Archbishop Meopham (c.1275-1333)

‘a tactless man who alienated the pope, the government, his cathedral prior, and others’

Cardinal Simon Meopham (or variously Mepeham, Mepham, etc) served as Archbishop of Canterbury  from 1328 until his death in 1333.  He had serious disputes on several fronts, and was excommunicated by Pope John XXII in 1333.  His body therefore needed absolution before it could be buried in the cathedral.  His memorial stands at the foot of the Pilgrim Steps where it lacks an effigy but acts as a screen to the chapel of St Anselm (Image 1).

What to see:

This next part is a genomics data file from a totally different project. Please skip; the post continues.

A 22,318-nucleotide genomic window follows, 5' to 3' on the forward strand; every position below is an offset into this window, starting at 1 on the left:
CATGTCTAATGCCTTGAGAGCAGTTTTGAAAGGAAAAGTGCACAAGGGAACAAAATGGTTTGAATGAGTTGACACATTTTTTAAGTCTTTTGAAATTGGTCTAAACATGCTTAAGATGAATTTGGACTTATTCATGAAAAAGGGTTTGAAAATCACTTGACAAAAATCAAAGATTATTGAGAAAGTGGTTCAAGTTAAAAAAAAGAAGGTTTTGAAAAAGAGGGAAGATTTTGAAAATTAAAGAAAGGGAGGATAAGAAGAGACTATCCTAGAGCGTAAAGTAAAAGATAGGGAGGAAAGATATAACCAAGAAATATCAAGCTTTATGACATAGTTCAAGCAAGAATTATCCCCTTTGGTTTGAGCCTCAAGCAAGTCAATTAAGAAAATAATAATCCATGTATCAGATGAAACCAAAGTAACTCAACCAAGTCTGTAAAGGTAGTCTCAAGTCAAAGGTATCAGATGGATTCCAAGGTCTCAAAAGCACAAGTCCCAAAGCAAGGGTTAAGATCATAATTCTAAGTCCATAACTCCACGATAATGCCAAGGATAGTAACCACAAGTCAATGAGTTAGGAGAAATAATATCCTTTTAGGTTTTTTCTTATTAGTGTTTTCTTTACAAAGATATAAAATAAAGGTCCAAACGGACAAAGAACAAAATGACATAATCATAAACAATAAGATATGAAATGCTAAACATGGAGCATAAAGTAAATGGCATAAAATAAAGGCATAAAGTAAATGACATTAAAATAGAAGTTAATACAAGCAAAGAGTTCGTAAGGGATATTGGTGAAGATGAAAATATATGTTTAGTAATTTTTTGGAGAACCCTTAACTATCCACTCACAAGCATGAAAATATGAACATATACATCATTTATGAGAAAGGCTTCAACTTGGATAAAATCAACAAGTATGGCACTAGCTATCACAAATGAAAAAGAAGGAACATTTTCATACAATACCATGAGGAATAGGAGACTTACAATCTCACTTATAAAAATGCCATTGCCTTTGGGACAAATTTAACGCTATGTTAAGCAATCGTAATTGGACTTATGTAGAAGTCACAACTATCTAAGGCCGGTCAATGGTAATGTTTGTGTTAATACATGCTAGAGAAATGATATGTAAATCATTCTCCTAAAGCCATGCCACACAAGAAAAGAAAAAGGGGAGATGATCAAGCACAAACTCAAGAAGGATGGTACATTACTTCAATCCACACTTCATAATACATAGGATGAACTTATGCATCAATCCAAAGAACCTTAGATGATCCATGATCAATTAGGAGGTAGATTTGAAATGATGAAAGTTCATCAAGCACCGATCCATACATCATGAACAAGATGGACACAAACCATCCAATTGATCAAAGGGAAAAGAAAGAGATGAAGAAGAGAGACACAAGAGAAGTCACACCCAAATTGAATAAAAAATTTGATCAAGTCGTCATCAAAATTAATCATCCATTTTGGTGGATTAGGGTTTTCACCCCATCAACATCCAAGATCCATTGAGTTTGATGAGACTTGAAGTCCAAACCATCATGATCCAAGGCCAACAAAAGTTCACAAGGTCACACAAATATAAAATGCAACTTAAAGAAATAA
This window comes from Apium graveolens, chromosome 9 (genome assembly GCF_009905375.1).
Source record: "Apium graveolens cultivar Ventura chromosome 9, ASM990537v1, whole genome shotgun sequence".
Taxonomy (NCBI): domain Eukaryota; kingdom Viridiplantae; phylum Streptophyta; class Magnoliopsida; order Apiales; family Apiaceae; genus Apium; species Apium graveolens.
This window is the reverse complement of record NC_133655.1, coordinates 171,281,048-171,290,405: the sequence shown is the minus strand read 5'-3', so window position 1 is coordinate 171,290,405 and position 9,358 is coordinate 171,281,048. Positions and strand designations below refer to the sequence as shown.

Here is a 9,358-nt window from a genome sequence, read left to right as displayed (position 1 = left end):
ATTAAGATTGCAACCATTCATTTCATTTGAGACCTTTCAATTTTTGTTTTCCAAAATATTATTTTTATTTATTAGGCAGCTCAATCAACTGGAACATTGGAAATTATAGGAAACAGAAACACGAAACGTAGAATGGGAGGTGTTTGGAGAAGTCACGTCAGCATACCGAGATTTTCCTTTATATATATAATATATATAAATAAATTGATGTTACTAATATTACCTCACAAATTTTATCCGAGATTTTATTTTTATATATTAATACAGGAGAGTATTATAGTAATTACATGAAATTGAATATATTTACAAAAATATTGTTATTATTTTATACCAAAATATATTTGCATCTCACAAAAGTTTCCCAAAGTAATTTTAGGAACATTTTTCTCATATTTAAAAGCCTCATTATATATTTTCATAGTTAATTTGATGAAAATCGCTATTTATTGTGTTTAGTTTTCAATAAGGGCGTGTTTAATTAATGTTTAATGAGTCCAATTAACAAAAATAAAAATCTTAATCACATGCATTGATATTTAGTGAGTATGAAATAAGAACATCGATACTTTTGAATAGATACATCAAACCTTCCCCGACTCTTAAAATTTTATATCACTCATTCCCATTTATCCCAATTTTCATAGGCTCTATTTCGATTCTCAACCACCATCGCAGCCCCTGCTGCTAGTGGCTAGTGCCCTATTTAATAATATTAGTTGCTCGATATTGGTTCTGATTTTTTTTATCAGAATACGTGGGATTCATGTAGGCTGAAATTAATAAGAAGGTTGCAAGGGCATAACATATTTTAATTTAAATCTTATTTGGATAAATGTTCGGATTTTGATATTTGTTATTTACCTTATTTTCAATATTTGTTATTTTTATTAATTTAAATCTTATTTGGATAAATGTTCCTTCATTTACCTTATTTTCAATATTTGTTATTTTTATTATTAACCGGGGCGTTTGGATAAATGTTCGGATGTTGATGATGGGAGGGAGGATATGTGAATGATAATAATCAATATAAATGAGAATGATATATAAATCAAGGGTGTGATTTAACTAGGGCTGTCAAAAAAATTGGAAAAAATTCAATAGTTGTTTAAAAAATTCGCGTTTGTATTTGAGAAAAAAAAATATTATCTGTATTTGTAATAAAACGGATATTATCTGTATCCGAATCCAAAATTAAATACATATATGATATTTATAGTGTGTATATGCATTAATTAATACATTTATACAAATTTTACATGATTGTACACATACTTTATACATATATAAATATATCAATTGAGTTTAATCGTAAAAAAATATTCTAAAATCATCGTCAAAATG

• a tomb which, more than any other in the cathedral, has similarities to Becket’s shrine – particularly the open sides
  • the ‘black marble’ tomb (in fact Tournai Limestone) also known as ‘touch’ marble  – shaped as a sarcophagus (Image 2)
  • viewed from the choir, three damaged Caen stone arches stand on brown Purbeck shafts – an early of example of a polychromatic tomb (pale Caen stone, black marble and brown Purbeck) – (Image 3)
  • fine twin wrought-iron gates – these pre-date the tomb and are amongst the earliest in England still fulfiling their original purpose as a screen (Image 4)
  • well preserved carved Caen stone tracery (Image 5)
  • library lectern – note the hands of a monk on the left (Image 6)

Sources: See standard cathedral sources; also (on ironwork) Geddes (1999) in the general bibliography ; also Canterbury Cathedral – The Medieval Tombs by Leslie A Smith (FSA) revised 2015.